Anyway, supermarkets are but a particular case of a general principle of self-help that already works in many areas (and more reasearch can be done to still extend its efficiency to more areas), so that the self-awareness of one's needs (if correct) motivates the actions that lead to the optimized consequences (with no need of any explicit measure of individual or collective welfare by outside observers).

Economic and political sciences are dealing with the global flow of actions as resulting from everyone's strive for their respective goals, and how well this all leads to the accomplishments of the expressed goals. So, these fields can in good approximation be considered as synonymous to the science of morality. Or, they can be seen as another aspect of the same more general science. This more general science is the science of how politico-economical systems and individual actions in these systems affect a sort of global sum of the satisfaction by everyone of their respective wants.
Inside it, the political and economic questions are to compare these satisfactions as depending on the system or the policy, for a fixed set of behaviors; while the morality questions are to compare the effects of different possible behaviors of an individual inside a fixed politico-economic system.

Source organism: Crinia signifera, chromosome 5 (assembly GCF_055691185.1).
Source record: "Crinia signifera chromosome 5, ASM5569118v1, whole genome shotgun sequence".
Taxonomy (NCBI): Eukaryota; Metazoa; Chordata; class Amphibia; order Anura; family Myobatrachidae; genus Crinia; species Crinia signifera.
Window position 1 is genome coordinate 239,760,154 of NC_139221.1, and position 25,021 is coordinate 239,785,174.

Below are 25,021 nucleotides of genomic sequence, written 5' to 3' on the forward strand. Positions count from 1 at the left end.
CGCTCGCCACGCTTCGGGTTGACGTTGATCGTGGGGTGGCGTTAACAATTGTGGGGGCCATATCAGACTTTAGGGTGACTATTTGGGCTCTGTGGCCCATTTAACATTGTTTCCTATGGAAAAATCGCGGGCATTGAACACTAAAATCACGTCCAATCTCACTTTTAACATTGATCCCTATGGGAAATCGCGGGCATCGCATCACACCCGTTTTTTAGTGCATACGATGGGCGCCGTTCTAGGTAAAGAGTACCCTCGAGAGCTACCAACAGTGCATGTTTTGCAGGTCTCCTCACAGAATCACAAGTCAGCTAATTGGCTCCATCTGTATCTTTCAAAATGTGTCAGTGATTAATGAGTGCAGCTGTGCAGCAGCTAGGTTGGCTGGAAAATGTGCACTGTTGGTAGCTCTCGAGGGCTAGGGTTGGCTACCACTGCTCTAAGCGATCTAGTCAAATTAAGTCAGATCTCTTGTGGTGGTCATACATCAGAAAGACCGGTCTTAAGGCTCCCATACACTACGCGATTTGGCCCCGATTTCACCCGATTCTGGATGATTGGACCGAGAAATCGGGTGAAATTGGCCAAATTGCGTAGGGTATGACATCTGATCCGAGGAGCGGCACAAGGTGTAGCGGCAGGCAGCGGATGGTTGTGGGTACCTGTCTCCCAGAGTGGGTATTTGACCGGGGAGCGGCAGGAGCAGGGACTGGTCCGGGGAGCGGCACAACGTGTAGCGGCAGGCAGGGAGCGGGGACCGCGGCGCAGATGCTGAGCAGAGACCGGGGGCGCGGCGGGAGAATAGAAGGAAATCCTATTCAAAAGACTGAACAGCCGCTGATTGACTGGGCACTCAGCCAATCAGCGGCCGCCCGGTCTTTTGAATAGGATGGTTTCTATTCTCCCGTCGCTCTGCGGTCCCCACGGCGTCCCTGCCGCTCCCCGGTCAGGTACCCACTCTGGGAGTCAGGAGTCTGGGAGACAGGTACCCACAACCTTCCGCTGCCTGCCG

Sometimes both questions may coincide, when individuals have the power to change the system or policy.

In other ways, we can consider morality as more general than economics, as it includes the consideration of all actions and their consequences (including among people who interact informally, maybe because they know each other well, disregarding the formal rules of the more global society), while economics and politics deal more specifically with the only actions that go through collective formal processes (markets...) and are concerned with the formal rules of society as a whole.
However, as I already explained in other texts and will develop in Part IV, new economical and political solutions can be developed through technology, extending their usefulness beyond their traditional scopes, so as to make the economic and political fields nearly as general as morality.

So, the problem with economics and political science is that they are currently far from perfect and need to be further worked on.

Now let's come back to the second morality question (what do people need), that we suggested to dismiss as trivial : this is the "self-responsibility hypothesis" assuming everyone's needs to be expressed by their respective intentions or wills (opinions about one's own needs). For practical purposes, economic theories often hold this self-responsibility hypothesis as true.

Now, is it possible to disagree with the self-responsibility hypothesis, and build a morality system over some negations of it ? Such a view is paradoxical as it presents a conflict of opinions: it puts forward an opinion about people's needs that is in conflict with their respective opinions about their own needs. This view is quite bold as requires :